Given the profits, a certain mindset kicks in, says Zirin. "Protect the team above all concerns," he writes. Penn State has been modeled as the school others aspire to become, he adds.
"Every school aspires to be the kind of place where football is so valuable that children can become collateral damage. If the allegations are true, if the school in fact knew this was going on, then the program should be shut down. Joe Paterno should be instructed to take his 46 years and 409 wins, and leave in disgrace. It's tragic that it's come to this for a legend like Paterno. But it's even more tragic that protecting his legend mattered more than stopping a child rapist."
Ironically after Paterno was fired thousands of Penn State students staged a mini-riot Wednesday evening near the universities campus to protest the firing. Many of them chanted, "We want Joe! We want Joe!" Some threw rocks and bottles. A TV news van was tipped over and its windows were kicked in and a lamppost was toppled.
Meanwhile on the following day, news of the sex abuse scandal, Paterno's firing and the mini-riot were all a major topic of discussion on social media sites.
One Facebook user named Angela wrote, "I cannot understand the students at Penn State. Riots? Really? For what? Paterno knowingly continued to employ a pedophile who allegedly used the football facilities to lure and abuse children on a regular basis over many years. You want to be outraged? Fine. Be outraged about that. I don't care how many games Paterno helped the Penn State football players win, it's morally indefensible that, as the assistant coach's immediate supervisor, he chose to do nothing to protect those children, the university, and the community. No matter how you look at it, that kind of spectacular failure to lead, from a coach no less, is a firing offense."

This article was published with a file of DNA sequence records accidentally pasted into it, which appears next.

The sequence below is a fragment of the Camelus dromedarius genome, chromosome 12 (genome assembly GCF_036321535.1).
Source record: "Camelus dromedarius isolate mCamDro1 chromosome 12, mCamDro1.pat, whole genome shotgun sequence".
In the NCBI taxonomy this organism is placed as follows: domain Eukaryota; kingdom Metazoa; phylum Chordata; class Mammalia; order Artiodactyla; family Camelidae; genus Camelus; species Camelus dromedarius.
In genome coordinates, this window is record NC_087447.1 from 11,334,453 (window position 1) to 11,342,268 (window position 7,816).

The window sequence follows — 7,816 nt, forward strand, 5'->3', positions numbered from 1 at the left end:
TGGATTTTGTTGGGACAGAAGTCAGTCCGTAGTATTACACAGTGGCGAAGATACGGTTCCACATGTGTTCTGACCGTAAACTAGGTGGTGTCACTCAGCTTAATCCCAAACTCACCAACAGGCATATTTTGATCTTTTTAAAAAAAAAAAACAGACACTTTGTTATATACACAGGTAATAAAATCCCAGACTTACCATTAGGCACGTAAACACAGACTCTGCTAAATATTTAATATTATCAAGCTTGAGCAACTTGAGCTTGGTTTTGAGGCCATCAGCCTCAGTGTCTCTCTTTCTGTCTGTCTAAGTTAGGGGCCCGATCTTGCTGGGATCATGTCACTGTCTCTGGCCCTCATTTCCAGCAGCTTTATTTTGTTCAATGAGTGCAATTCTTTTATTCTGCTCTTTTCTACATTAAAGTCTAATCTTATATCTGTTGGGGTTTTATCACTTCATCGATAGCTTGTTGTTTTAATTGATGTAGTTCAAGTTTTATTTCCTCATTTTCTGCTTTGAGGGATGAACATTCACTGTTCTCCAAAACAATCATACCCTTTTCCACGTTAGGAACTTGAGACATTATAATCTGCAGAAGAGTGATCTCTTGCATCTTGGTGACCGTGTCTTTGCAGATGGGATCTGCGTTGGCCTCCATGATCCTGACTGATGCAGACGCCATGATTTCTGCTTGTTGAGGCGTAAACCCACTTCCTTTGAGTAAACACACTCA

Another Facebook user, Arianna wrote, "The more I read/learn about Sandusky at Penn State, the more I feel sick to my stomach. I'm just as disgusted with the college culture that values the prestige of its sports program more than it does people, especially children. As much as I love Michigan football, I think we all need to take a hard look at our values and how we contribute to this culture simply by placing such high premium on our teams. Maybe if we all turned off our television sets on Saturdays more often, there'd be less incentive for criminals like Sandusky to get away with such horrid crimes."
Photo: Penn. State Police Commissioner Frank Noonan, center, and Penn. Attorney General Linda Kelly, far left, hold a news conference, Nov. 7, to discuss details surrounding the case of Penn State former defensive coordinator Jerry Sandusky and allegations against him of sex abuse crimes involving boys. At the State Capitol in Harrisburg Pa. Former Penn. State Vice President Gary Schultz and Athletic Director Tim Curley have surrendered for an arraignment on charges of perjury and failure to report abuse. (The Patriot-News, Christine Baker/AP)